THE LADY AND THE BEARD (Yasujiro Ozu, 1931)

“All great men have beards!” Kiichi Okajima declares, citing Charles Darwin and Karl Marx; but bearded, traditionally garbed Kiichi was born in the twentieth century, while Darwin and Marx lived and died in the preceding century—and elsewhere than in Japan. Yasujiro Ozu’s comedy Shukujo to hige charts the gradual entrance of this old-fashioned young man into his own time. One hopes that Ozu doesn’t approve of Kiichi’s chauvinism, and he certainly mocks certain aspects of traditionalism; but one must concede the possibility that Ozu also identifies with his flamboyant protagonist. After all, it is 1931 and Ozu, in his twenties, is still making silent pictures!
     Ironically, Kiichi enters modernity with a traditional act of chivalry: He rescues Hiroko, an office typist, who is preyed upon by Furyou, a female gangster whose modernity mirror-images Hiroko’s in an exaggerated, even grotesque form. Both Hiroko and Furyou fall for Kiichi, especially once Hiroko has convinced him to shave his beard and put on modern clothes in pursuit of a modern job. (A society woman joins the other two in pursuing Kiichi romantically.) Naturally, Kiichi is most attracted to Hiroko, whose modernity, tempered by traditionalism, is modest. Even shorn of his beard, Kiichi cuts a striking figure that Hiroko’s modesty beautifully complements. Implicit in this is Hiroko’s attraction to the very image of Kiichi that she has encouraged him to change! Hiroko desires the substance of the former Kiichi dressed in the appearance of the current Kiichi—a comical expression of Japan’s dilemma in negotiating the competing claims upon it, especially as the lure of modernity becomes code for rejecting Japanese tradition, to whatever extent, in favor of Western influence.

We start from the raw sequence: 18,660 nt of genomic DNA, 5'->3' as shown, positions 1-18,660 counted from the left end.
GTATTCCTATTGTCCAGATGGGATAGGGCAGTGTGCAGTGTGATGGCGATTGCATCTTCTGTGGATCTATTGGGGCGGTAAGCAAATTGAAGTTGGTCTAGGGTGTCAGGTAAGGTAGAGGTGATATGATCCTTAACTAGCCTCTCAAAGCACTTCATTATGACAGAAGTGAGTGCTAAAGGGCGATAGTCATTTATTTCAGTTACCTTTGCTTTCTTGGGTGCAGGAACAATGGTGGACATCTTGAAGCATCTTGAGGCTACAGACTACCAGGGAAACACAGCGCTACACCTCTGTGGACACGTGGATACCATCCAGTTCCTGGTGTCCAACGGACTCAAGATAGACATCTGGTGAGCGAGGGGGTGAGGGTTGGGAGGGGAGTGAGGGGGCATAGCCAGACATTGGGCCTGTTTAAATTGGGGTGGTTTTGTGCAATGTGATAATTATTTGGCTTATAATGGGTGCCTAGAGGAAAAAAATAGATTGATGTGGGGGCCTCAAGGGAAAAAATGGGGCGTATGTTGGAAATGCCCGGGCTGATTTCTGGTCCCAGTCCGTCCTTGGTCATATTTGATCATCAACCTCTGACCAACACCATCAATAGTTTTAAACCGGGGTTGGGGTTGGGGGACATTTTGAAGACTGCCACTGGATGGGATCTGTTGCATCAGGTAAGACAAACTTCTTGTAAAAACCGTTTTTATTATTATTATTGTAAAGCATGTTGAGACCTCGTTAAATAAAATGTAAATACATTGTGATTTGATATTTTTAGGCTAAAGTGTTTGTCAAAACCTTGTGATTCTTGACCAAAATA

Discontinuous, sometimes visually clumsy, and not all that funny, this is nevertheless a fascinating comedy.

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